Cuando CBP detiene a un residente permanente, en lugar de admitirlo y dejarlo entrar al país, por lo general es porque CBP tiene duda con respecto a la “admisibilidad” de ese LPR. Las dudas sobre la admisibilidad del LPR son generalmente provocadas por alguna violación criminal del LPR–no importa cuan lejos en el pasado.

Cada vez que un LPR entra y sale del país, el LPR está pidiendo ser admitido bajo la Sección 212 del código de Inmigración y Nacionalidad (INA por sus siglas en ingles). Si usted cometió un delito que podría hacer que usted sea inadmisible, y CBP se da cuenta (puede ser que no se hayan dado cuenta las últimas veces que viajó al extranjero y de pronto ahora se dan cuenta), entonces le podrían negar la entrada a los Estados Unidos.

Normalmente CBP frente a esta situación va a hacer una de dos cosas: (1) si no están seguros de que su incidente criminal lo hace inadmisible, le dirán que regrese y le darán el formulario I-546, que es una cita para aparecer de nuevo en una oficina de CBP con copias certificadas de sus records criminales. (2) Si CBP piensa de manera concluyente que usted es inadmisible (o deportable), entonces CBP le dará un documento llamado “Notice to Appear” (Formulario I-862). En ese documento se le ordenará que vaya delante de un juez de inmigración para que el decida si debe ser admitido o deportado de los Estados Unidos. A este punto, usted está en lo que se denomina técnicamente “Removal Proceedings” (o procedimiento para removerlo del país). El gobierno está tratando de deportarlo.

Si están frente a uno de estos escenarios, es extremadamente importante que se comunique con un abogado de inmigración para una evaluación de sus antecedentes penales. Un abogado de inmigración puede decirle cuáles son las opciones que tiene. Incluso si es deportable, podría calificar para ciertos remedios legales dependiendo de las circunstancias. Si todavía no se encuentran en esta situación, pero tienen antecedentes penales (no importa qué tan lejos en el pasado) y un planea viajar al extranjero, también es importante que llame a un abogado para que pueda evaluar si va podría tener problemas al regresar a los Estados Unidos. Sentencias penales para un LPR (asi sea un dia de pobratoria) son una bomba de tiempo que potencialmente podría meterlo en grandes problemas al regresar a los Estados Unidos.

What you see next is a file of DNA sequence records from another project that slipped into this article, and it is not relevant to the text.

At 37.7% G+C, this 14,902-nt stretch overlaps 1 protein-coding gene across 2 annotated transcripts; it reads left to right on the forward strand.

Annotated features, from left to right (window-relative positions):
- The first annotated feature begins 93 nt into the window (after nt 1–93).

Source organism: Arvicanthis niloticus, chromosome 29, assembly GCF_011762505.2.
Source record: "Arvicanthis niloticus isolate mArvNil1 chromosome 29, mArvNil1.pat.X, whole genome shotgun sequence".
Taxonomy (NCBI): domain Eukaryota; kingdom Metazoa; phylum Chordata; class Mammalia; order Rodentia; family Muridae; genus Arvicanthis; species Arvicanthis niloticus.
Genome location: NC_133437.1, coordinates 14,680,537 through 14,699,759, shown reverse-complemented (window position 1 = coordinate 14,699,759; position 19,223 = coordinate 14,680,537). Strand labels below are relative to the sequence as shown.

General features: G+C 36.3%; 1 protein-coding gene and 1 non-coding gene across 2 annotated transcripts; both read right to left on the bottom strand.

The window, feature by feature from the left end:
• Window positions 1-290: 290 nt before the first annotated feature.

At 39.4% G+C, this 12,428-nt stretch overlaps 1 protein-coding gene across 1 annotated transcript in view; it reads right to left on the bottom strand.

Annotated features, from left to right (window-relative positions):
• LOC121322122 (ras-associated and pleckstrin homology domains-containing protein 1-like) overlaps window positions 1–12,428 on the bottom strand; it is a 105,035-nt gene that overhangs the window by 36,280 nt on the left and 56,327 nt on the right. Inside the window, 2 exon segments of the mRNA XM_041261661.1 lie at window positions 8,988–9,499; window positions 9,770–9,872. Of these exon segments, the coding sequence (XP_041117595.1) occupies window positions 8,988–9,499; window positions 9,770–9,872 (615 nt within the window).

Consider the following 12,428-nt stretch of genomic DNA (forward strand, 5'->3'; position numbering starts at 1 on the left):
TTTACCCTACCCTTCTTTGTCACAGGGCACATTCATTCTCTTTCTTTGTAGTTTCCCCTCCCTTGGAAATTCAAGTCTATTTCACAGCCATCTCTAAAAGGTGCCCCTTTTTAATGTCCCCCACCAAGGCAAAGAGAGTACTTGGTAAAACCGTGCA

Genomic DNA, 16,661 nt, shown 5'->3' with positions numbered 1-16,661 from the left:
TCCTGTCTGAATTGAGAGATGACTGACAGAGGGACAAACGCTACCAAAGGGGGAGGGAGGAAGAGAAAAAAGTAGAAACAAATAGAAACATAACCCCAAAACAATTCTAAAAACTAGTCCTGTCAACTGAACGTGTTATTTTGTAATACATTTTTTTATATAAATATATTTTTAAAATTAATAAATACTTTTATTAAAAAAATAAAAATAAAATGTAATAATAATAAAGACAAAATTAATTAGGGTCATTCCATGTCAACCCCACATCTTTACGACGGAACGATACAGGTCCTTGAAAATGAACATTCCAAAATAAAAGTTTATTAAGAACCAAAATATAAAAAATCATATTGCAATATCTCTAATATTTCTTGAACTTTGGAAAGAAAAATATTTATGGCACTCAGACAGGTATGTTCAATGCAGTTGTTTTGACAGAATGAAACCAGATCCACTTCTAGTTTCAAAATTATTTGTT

Si tiene preguntas sobre este llámenos al 305-699-7848 para una evaluación telefónica gratuita de su caso.

Lawful Permanent Residents, Criminal Convictions, and Travel

By | Admissibility, Admission, Blog, Deportation, DHS, Green Card, ICE, Immigration Law, Lawful permanent resident, LPR, NTA, Removal, Travel Abroad | No Comments

It is not uncommon that I receive a call from a long time Lawful Permanent Resident (LPR) who travels abroad for vacation or business who, to his/her surprise, is detained by Customs and Border Protection (CBP).

When CBP detains an LPR, instead of admitting her and letting her into the country, it is usually because they have concerns regarding the “admissibility” of that LPR. Concerns regarding admissibility are usually triggered by some criminal violation of the LPR—no matter how far in the past!

Any time an LPR comes in and out of the country, that LPR is asking for “admission” and needs to be admissible under section 212 of the Immigration and Nationality Act. If you committed a crime that could render you inadmissible to the country, and CBP happens to notice about that crime (yes they have not notice, they might have not noticed the past 10 times you traveled abroad) then they could deny admission.

Generally CBP faced with this situations, will do one of two things: (1) if they are unsure as to whether or not your criminal incident renders your inadmissible, they will tell you come back and give you an I-546 form which is an Order to Appear again at a CBP office with copies of your conviction records. (2) If they think more conclusively that you are inadmissible (or deportable), then CBP will give you a document called Notice to Appear (Form I-862). That document will order you to go in front of an immigration judge for him/her to decide whether you should be admitted or deported from the United States. At this point you are in what is called technically “Removal Proceedings”. The government is trying to remove you.

If you are facing either one of these scenarios, it is extremely important that you contact an immigration attorney for an evaluation of your criminal records. An immigration attorney can also tell you what are your options assuming your record does render you removable from the US. You might qualify from relief from removal depending on your circumstances. If you are not in this situation yet, but have criminal record (no matter how far in the past) and plan to travel abroad, it is also important that you call an attorney so he can assess whether or not you will potentially have troubles coming back to the US. Criminal convictions for LPR’s are a time bomb that could potentially get you in a lot of trouble coming back to the US.

For questions about this call our firm at 305-699-7848 for a free telephonic evaluation of our case.